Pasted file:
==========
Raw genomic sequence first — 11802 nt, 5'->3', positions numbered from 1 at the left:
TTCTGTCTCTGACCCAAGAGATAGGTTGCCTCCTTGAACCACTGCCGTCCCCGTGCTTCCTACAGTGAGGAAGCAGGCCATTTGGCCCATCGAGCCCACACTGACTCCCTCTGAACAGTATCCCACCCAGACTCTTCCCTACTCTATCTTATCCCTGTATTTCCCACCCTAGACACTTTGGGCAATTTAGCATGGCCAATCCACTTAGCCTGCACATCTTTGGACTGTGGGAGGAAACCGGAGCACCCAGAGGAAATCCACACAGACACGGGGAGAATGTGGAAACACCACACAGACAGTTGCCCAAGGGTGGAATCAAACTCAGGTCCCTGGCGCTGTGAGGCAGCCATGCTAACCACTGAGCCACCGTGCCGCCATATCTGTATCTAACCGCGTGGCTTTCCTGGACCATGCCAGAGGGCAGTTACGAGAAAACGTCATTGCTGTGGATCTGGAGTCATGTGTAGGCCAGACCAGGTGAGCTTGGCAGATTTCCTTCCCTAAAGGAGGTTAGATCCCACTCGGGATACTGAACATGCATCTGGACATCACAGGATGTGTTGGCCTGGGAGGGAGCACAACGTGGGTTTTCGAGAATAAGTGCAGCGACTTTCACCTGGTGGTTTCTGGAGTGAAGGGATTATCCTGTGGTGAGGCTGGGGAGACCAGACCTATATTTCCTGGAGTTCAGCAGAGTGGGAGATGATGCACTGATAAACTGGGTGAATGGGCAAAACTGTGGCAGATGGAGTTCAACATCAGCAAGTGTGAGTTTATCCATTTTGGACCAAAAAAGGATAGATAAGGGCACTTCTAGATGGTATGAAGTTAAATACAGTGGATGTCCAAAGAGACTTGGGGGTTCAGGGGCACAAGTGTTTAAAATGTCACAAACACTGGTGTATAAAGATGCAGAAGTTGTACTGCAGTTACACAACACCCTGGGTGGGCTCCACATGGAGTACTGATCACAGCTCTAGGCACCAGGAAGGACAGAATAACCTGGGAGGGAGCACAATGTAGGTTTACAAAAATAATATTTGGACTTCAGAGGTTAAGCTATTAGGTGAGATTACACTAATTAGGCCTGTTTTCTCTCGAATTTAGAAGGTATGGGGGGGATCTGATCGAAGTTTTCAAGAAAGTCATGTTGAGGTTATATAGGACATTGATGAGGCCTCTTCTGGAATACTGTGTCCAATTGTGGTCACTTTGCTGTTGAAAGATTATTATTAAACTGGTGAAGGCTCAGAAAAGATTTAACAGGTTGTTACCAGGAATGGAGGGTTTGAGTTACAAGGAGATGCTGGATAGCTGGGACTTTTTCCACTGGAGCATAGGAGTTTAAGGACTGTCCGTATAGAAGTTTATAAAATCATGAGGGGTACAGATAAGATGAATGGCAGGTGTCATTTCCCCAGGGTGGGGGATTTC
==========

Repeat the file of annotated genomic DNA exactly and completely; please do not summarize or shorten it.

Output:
Raw genomic sequence first — 11802 nt, 5'->3', positions numbered from 1 at the left:
TTCTGTCTCTGACCCAAGAGATAGGTTGCCTCCTTGAACCACTGCCGTCCCCGTGCTTCCTACAGTGAGGAAGCAGGCCATTTGGCCCATCGAGCCCACACTGACTCCCTCTGAACAGTATCCCACCCAGACTCTTCCCTACTCTATCTTATCCCTGTATTTCCCACCCTAGACACTTTGGGCAATTTAGCATGGCCAATCCACTTAGCCTGCACATCTTTGGACTGTGGGAGGAAACCGGAGCACCCAGAGGAAATCCACACAGACACGGGGAGAATGTGGAAACACCACACAGACAGTTGCCCAAGGGTGGAATCAAACTCAGGTCCCTGGCGCTGTGAGGCAGCCATGCTAACCACTGAGCCACCGTGCCGCCATATCTGTATCTAACCGCGTGGCTTTCCTGGACCATGCCAGAGGGCAGTTACGAGAAAACGTCATTGCTGTGGATCTGGAGTCATGTGTAGGCCAGACCAGGTGAGCTTGGCAGATTTCCTTCCCTAAAGGAGGTTAGATCCCACTCGGGATACTGAACATGCATCTGGACATCACAGGATGTGTTGGCCTGGGAGGGAGCACAACGTGGGTTTTCGAGAATAAGTGCAGCGACTTTCACCTGGTGGTTTCTGGAGTGAAGGGATTATCCTGTGGTGAGGCTGGGGAGACCAGACCTATATTTCCTGGAGTTCAGCAGAGTGGGAGATGATGCACTGATAAACTGGGTGAATGGGCAAAACTGTGGCAGATGGAGTTCAACATCAGCAAGTGTGAGTTTATCCATTTTGGACCAAAAAAGGATAGATAAGGGCACTTCTAGATGGTATGAAGTTAAATACAGTGGATGTCCAAAGAGACTTGGGGGTTCAGGGGCACAAGTGTTTAAAATGTCACAAACACTGGTGTATAAAGATGCAGAAGTTGTACTGCAGTTACACAACACCCTGGGTGGGCTCCACATGGAGTACTGATCACAGCTCTAGGCACCAGGAAGGACAGAATAACCTGGGAGGGAGCACAATGTAGGTTTACAAAAATAATATTTGGACTTCAGAGGTTAAGCTATTAGGTGAGATTACACTAATTAGGCCTGTTTTCTCTCGAATTTAGAAGGTATGGGGGGGATCTGATCGAAGTTTTCAAGAAAGTCATGTTGAGGTTATATAGGACATTGATGAGGCCTCTTCTGGAATACTGTGTCCAATTGTGGTCACTTTGCTGTTGAAAGATTATTATTAAACTGGTGAAGGCTCAGAAAAGATTTAACAGGTTGTTACCAGGAATGGAGGGTTTGAGTTACAAGGAGATGCTGGATAGCTGGGACTTTTTCCACTGGAGCATAGGAGTTTAAGGACTGTCCGTATAGAAGTTTATAAAATCATGAGGGGTACAGATAAGATGAATGGCAGGTGTCATTTCCCCAGGGTGGGGGATTTC